Artifacts of the Month: Duke Cigarettes tobacco cards, early 1900s

With the 88th Academy Awards happening this month, we’ve been dreaming of old-school starlets. Our February Artifacts of the Month are a trio of tobacco cards from the early 1900s featuring actresses from that era.

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The tobacco cards came from Duke Cigarettes, a product of W. Duke, Sons & Co., founded by North Carolina tobacco magnate Washington Duke in 1881.

Tobacco cards were first included in cigarette packs in the 1870s, with the purpose of stiffening each pack to lessen the chance that it would be crushed or bent. It wasn’t long before some enterprising soul saw their potential for brand promotion and a new advertising medium was born.

By the mid-1880s, manufacturers were printing themed sets of tobacco cards, with each card in the set bearing a unique image. The idea was to encourage brand loyalty by creating consumers’ desire to complete a set — so the themes capitalized on the popularity of certain cultural interests. Baseball players, boxers, and aviators all appeared on tobacco cards. And so, of course, did beautiful young actresses.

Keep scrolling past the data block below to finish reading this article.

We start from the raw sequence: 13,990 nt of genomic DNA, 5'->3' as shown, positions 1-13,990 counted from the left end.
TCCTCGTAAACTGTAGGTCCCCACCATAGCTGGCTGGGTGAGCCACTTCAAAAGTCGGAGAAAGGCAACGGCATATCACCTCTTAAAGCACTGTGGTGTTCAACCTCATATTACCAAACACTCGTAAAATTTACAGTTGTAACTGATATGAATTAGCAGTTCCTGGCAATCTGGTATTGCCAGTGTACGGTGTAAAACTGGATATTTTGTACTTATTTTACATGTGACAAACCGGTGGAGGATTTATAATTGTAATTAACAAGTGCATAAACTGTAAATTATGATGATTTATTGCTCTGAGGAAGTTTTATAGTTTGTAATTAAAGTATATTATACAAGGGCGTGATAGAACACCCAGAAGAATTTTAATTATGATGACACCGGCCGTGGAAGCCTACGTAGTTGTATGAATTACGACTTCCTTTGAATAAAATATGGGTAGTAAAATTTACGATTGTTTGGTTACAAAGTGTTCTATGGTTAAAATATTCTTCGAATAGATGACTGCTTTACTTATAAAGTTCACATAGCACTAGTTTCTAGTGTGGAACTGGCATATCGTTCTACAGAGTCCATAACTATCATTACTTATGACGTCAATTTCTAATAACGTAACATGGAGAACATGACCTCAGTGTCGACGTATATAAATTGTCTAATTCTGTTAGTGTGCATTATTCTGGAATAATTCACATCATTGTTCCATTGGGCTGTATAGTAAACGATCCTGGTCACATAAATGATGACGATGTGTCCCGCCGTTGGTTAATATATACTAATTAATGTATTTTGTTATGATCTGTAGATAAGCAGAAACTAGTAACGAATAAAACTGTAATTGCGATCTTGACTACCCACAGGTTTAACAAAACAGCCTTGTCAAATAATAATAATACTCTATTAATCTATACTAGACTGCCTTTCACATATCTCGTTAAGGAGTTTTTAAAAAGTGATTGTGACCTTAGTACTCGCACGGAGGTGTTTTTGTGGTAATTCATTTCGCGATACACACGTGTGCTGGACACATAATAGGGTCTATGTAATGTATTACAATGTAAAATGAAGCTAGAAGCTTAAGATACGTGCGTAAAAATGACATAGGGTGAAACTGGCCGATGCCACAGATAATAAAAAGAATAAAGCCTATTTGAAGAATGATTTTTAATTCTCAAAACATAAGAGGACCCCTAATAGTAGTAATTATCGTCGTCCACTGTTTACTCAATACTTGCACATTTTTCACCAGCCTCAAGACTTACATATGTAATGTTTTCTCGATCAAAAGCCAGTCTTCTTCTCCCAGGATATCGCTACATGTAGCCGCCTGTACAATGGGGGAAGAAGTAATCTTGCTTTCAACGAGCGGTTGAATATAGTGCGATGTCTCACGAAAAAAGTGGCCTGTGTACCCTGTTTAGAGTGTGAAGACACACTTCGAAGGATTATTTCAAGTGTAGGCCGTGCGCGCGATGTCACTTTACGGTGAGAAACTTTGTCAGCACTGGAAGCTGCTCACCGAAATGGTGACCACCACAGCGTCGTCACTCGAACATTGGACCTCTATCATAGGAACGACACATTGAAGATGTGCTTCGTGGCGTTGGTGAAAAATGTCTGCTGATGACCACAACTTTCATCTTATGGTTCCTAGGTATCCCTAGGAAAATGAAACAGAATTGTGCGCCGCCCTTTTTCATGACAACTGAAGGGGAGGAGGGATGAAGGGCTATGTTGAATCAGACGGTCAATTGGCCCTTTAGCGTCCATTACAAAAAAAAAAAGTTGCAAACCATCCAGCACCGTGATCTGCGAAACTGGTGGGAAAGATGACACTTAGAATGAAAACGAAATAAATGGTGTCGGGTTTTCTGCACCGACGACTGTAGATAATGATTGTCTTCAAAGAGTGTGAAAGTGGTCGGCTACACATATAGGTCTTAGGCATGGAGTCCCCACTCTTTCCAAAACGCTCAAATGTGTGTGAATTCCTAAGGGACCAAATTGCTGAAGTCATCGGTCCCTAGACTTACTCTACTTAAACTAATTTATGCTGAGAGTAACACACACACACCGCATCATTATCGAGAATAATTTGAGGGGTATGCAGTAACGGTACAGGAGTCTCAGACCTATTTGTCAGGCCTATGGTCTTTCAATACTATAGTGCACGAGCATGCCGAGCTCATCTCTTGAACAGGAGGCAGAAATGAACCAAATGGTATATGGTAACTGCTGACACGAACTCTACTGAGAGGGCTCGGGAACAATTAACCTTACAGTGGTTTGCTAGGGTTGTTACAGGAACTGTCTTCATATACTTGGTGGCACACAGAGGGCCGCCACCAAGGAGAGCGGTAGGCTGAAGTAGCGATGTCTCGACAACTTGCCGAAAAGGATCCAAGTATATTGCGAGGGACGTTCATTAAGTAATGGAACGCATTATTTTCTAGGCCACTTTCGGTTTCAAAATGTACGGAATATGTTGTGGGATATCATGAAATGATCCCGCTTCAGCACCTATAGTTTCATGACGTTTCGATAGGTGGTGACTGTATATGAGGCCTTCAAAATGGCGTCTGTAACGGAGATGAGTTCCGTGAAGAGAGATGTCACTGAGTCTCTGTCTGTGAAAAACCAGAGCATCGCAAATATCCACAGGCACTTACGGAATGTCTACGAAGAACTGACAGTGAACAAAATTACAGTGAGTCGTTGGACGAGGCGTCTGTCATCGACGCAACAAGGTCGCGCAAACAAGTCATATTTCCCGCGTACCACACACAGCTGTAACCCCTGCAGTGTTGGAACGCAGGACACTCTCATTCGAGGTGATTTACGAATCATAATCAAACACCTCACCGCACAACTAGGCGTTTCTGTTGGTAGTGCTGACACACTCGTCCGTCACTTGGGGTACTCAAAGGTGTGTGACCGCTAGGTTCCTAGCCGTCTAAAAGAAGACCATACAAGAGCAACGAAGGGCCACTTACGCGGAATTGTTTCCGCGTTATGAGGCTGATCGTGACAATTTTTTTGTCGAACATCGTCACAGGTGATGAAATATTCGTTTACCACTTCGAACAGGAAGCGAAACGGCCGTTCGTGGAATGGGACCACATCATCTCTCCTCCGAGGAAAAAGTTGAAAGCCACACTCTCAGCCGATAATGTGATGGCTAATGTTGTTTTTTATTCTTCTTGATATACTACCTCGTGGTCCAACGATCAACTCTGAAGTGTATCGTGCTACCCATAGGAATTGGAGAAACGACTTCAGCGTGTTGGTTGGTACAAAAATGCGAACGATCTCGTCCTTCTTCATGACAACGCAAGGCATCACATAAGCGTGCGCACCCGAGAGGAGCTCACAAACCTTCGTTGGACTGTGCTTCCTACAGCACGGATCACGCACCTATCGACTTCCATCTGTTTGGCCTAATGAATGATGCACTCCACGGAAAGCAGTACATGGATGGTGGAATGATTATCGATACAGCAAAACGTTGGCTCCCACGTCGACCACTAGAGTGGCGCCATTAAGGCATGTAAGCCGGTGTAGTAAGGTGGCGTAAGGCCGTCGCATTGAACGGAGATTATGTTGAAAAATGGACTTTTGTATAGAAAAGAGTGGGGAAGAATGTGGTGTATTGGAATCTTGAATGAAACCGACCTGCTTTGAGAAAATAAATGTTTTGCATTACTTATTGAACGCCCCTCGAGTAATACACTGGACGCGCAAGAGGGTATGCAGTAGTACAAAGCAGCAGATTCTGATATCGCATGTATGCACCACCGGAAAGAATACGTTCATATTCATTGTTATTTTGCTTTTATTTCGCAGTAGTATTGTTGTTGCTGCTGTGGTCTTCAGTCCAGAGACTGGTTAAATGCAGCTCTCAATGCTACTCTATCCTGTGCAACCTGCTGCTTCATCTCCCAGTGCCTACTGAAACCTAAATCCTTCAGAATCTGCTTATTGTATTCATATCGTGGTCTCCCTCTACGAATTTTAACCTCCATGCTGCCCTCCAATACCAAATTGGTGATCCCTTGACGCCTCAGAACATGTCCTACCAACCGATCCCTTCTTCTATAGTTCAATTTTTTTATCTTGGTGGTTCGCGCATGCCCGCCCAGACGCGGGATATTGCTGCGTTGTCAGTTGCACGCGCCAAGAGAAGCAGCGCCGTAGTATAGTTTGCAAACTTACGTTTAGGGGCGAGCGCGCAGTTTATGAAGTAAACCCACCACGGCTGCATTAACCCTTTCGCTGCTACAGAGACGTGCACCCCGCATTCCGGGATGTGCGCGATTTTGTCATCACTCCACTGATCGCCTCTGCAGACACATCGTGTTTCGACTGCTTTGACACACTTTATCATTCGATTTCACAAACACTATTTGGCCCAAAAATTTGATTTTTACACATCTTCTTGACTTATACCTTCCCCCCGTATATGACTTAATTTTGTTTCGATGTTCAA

The three cards featured here are just a few in a huge series. Lillian Russell was one of the most famous American actresses at the turn of the twentieth century. Violet Cameron was a British stage actress with a scandalous personal life. And the lovely Lilia Blow remains a mystery to this writer. Students of cinematic or dramaturgical history, please chime in in the comments!

2 thoughts on “Artifacts of the Month: Duke Cigarettes tobacco cards, early 1900s”

  1. Ha! Thanks, Lew… although I’m not 100 percent certain that’s a compliment. 😉

    The disappointing truth is that it was scandalous only by 19th-century standards, but nobody ever won clicks with qualifiers!

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